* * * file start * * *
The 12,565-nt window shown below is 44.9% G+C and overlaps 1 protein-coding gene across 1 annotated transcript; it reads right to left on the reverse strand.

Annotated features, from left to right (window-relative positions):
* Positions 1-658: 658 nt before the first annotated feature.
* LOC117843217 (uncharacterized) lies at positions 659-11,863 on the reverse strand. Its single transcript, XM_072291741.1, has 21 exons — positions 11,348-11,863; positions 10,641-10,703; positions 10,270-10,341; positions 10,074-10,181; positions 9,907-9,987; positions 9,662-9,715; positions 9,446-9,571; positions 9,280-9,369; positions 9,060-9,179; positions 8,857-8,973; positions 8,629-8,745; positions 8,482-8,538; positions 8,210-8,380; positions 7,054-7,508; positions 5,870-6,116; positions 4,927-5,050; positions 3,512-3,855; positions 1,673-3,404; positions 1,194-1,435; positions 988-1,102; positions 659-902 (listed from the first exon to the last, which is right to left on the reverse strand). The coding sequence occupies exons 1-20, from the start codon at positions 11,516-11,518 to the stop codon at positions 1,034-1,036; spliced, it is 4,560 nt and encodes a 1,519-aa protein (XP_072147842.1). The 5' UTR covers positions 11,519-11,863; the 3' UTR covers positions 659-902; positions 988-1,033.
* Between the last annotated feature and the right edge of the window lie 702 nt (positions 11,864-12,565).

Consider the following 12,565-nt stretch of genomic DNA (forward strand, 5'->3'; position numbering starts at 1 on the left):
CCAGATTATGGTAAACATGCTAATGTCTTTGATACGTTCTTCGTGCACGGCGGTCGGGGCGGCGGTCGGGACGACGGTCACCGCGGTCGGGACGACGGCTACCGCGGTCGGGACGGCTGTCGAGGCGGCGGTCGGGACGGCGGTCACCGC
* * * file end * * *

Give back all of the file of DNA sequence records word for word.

The 12,565-nt window shown below is 44.9% G+C and overlaps 1 protein-coding gene across 1 annotated transcript; it reads right to left on the reverse strand.

Annotated features, from left to right (window-relative positions):
* Positions 1-658: 658 nt before the first annotated feature.
* LOC117843217 (uncharacterized) lies at positions 659-11,863 on the reverse strand. Its single transcript, XM_072291741.1, has 21 exons — positions 11,348-11,863; positions 10,641-10,703; positions 10,270-10,341; positions 10,074-10,181; positions 9,907-9,987; positions 9,662-9,715; positions 9,446-9,571; positions 9,280-9,369; positions 9,060-9,179; positions 8,857-8,973; positions 8,629-8,745; positions 8,482-8,538; positions 8,210-8,380; positions 7,054-7,508; positions 5,870-6,116; positions 4,927-5,050; positions 3,512-3,855; positions 1,673-3,404; positions 1,194-1,435; positions 988-1,102; positions 659-902 (listed from the first exon to the last, which is right to left on the reverse strand). The coding sequence occupies exons 1-20, from the start codon at positions 11,516-11,518 to the stop codon at positions 1,034-1,036; spliced, it is 4,560 nt and encodes a 1,519-aa protein (XP_072147842.1). The 5' UTR covers positions 11,519-11,863; the 3' UTR covers positions 659-902; positions 988-1,033.
* Between the last annotated feature and the right edge of the window lie 702 nt (positions 11,864-12,565).

Consider the following 12,565-nt stretch of genomic DNA (forward strand, 5'->3'; position numbering starts at 1 on the left):
CCAGATTATGGTAAACATGCTAATGTCTTTGATACGTTCTTCGTGCACGGCGGTCGGGGCGGCGGTCGGGACGACGGTCACCGCGGTCGGGACGACGGCTACCGCGGTCGGGACGGCTGTCGAGGCGGCGGTCGGGACGGCGGTCACCGC